Al Chernin, who died November 26 at age 85, was one of the last of the giants of Jewish public affairs. That overused cliché notwithstanding, his death truly marks the end of an era. It was an era characterized by a communal structure and a communal approach to public affairs that is today all but forgotten.
Albert D. Chernin was born in Warren, Ohio, in 1928, and was very much a part of a midcentury progressive environment. He studied political science as a graduate student at Columbia University, and early on he decided to enter the world of Jewish public affairs. After a stint as executive director of the Indianapolis Jewish Community Relations Council, Al moved to New York to work on public policy at the National Jewish Community Relations Advisory Council. Known today as the Jewish Council for Public Affairs, this was the low-profile but highly effective planning and coordinating body for 13 national agencies and some 100 local groups around the country.
At NJCRAC, the young Al worked with the giants of American Jewish public affairs then — Arnie Aaronson, Walter Lurie, Phil Jacobson, Leo Pfeffer, Earl Raab — and made his presence felt almost immediately. Al was one of the early architects of the struggle on behalf of Soviet Jews. Remember the candlelight vigil? That was a Chernin creation.
Then, after a stint as director of Philadelphia’s Jewish Community Relations Council, he came back to NJCRAC to head up the agency.
Al’s tenure as NJCRAC’s executive director, from 1975 to 1990, was a period of enormous change — indeed turmoil — in the Jewish public affairs arena nationally and worldwide. The Soviet Jewry movement was at its height, and Al was one of the key actors; with the first Reagan administration and the arrival of the Moral Majority, there was a wave of activity on the church-state front in the courts and in Congress; in Israel, there was the emergence of the “settler movement”; Ethiopian Jewry; Holocaust programming in the communities; approaches to defining and counteracting anti-Semitism. Chernin deftly managed debate within NJCRAC, and the crafting of communal policy there. Other issues he dealt with included civil rights, economic justice, civil liberties and captive Jewish communities. On Israel, Chernin deftly negotiated with the federations, resulting in the federation system funding the Israel Task Force, which was a significant vehicle in developing coordinated policy on Israel. Al was also quick to recognize new emergent issues as specifically Jewish, among them arms control, energy policy, the environment and religious pluralism in Israel. He was the crafter of many national and community programs that are commonplace today.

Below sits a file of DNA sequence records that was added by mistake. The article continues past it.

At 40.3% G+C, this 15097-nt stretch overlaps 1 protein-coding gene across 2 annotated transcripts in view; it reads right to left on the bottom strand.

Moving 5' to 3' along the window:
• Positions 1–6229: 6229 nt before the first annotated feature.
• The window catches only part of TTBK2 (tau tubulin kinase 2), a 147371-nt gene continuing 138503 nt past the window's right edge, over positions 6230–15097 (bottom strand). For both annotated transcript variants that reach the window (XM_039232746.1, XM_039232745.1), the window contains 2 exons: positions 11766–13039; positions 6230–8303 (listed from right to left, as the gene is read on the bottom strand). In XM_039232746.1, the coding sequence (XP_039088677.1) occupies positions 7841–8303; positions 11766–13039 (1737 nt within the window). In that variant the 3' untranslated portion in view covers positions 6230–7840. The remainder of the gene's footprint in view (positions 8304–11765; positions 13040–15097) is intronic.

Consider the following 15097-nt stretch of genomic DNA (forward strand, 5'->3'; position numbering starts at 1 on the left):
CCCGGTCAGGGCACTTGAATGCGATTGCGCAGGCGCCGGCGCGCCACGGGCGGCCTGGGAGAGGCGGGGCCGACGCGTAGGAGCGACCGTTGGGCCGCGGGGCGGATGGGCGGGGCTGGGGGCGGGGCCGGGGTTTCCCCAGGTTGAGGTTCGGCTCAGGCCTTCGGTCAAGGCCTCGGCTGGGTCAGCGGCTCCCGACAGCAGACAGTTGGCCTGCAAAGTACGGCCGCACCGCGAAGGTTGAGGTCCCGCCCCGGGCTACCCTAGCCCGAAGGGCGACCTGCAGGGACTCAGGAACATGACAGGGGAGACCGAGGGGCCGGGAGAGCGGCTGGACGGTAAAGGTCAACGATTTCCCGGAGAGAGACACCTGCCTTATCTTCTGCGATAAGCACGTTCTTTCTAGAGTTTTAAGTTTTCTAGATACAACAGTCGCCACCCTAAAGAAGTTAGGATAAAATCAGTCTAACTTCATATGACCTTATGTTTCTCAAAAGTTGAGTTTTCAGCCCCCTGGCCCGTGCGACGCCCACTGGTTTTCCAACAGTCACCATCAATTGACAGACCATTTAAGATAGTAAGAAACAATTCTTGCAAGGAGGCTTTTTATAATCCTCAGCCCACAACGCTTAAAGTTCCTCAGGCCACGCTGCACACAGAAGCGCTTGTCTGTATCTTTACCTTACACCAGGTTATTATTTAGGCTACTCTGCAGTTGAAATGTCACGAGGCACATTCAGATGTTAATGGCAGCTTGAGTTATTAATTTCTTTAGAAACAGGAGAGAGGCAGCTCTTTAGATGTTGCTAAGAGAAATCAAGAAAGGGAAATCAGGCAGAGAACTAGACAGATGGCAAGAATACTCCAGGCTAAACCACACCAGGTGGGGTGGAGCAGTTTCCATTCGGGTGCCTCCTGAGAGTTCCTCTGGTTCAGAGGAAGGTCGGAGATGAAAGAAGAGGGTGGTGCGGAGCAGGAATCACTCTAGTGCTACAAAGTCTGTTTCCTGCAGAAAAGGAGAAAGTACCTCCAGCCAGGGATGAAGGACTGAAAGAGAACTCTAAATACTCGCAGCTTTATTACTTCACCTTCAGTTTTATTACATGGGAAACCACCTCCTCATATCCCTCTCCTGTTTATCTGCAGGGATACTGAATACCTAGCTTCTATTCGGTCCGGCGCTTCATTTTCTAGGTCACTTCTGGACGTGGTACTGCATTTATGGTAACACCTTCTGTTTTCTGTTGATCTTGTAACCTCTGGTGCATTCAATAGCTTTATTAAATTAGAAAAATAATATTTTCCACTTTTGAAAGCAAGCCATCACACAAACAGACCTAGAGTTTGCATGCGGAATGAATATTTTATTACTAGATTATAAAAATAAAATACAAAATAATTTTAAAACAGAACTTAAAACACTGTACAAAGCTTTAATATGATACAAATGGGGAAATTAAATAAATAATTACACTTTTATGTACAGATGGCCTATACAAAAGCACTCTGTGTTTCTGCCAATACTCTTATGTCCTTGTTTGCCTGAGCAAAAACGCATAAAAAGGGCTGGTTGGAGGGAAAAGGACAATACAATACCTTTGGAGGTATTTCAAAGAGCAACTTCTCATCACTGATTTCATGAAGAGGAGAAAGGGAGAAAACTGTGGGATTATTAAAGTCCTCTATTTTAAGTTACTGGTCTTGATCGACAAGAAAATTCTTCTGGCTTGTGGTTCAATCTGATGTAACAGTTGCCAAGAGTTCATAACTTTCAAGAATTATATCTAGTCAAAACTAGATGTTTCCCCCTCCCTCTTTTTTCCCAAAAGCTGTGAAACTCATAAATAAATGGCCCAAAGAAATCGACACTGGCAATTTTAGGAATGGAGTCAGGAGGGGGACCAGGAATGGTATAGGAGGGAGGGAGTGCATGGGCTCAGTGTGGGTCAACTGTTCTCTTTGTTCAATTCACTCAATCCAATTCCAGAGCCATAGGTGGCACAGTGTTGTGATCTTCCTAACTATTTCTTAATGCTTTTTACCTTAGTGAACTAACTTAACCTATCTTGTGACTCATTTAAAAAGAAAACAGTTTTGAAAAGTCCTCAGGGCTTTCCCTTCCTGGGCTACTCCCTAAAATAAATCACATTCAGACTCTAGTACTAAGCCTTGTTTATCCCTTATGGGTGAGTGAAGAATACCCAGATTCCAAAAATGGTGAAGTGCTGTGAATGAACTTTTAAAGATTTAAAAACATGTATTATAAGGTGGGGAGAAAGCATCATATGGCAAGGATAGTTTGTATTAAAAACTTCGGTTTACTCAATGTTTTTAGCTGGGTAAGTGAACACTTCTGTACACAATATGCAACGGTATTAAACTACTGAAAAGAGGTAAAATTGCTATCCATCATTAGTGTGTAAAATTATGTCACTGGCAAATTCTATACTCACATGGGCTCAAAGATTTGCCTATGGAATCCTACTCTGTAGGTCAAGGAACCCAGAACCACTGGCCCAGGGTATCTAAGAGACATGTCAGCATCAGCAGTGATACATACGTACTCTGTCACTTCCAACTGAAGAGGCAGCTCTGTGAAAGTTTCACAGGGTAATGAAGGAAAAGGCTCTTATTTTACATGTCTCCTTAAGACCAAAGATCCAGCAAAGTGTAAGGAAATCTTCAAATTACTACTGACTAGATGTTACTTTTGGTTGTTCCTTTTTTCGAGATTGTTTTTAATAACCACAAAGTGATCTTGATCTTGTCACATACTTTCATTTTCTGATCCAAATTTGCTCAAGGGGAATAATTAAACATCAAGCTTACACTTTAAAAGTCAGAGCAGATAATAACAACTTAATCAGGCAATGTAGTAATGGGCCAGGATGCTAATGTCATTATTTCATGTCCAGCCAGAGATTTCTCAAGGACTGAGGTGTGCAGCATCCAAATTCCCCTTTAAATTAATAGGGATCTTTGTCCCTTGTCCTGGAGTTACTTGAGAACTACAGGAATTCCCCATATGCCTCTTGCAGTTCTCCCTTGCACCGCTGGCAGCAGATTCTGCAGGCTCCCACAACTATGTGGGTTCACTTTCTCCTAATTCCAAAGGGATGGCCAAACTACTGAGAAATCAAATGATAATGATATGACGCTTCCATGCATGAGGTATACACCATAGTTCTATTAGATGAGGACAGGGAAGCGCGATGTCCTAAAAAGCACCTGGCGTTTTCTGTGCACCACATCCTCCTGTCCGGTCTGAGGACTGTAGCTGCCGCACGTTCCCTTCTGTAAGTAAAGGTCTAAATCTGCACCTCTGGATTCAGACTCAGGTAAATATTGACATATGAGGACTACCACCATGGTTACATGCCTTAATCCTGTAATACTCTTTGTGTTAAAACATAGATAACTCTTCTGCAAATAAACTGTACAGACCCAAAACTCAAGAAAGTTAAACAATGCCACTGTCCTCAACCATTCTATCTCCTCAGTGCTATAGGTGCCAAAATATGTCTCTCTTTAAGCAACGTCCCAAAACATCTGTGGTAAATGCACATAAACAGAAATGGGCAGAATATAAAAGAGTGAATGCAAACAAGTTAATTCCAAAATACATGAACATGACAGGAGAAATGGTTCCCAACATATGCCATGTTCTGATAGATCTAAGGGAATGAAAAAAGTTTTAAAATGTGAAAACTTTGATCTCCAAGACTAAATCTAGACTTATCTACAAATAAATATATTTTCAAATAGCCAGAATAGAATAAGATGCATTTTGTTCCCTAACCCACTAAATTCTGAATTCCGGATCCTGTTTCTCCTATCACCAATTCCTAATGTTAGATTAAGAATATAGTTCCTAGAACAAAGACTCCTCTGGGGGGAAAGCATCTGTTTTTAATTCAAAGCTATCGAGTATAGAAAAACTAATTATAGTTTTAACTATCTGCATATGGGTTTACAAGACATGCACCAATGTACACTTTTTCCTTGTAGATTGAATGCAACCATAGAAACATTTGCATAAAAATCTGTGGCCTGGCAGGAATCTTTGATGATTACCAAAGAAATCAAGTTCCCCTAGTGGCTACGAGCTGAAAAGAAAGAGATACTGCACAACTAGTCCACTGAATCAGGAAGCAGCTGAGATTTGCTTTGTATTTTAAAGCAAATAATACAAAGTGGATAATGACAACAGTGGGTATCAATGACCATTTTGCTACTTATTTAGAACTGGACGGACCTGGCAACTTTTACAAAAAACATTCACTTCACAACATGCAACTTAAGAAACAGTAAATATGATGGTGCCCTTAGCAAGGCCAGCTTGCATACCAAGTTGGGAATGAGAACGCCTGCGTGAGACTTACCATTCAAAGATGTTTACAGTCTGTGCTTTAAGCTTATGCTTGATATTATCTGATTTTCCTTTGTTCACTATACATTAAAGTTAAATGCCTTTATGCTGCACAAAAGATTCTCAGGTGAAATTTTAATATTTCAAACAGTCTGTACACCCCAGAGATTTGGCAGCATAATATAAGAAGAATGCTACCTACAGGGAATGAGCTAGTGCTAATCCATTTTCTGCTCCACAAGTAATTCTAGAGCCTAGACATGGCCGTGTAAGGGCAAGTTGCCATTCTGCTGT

Al was a genuine polymath. He mastered the intricacies of all the issues, and offered incisive and creative analyses. He was one of our best policy analysts.
Equally important, he was an actor in the drama of shifting power and change within Jewish communal life. The balance among the community agencies, the national public affairs agencies and the federations began tipping toward the federations as they began moving into the realm of public policy— a shift that troubled Al deeply.
The decrease in anti-Semitism and an increased sense of physical security in Israel during the 1980s also changed the Jewish communal agenda. Consumed for decades by Jewish security issues, that agenda, long outward looking, increasingly turned inward, toward issues of Jewish identity and Jewish education. Al had good instincts about these changes. He was always optimistic about the Jewish future and passionate about the Jewish community.
We live an era in which locutions such as tikkun olam, or repairing the world, and “Jewish continuity” have become vapid beyond all meaning. But to Al, the survival and creative continuity of the Jewish people in America, in Israel and around the globe was everything. He was one of the last of the unreconstructed liberals in the Jewish community — but he had his feet firmly on the ground. He understood well the nature of security, for Israel and for American Jews.
Al was not an easy person. But he was a generous and gifted teacher. I never had a conversation with Al in which I did not learn something.
He taught many of us how to say what we say in the arena of Jewish public affairs, and this, more than anything, is his legacy.
Jerome Chanes, a fellow at the Center for Jewish Studies of the CUNY Graduate Center, was national affairs director of the National Jewish Community Relations Advisory Council for 14 years. He is the author of four books on Jewish history and public affairs.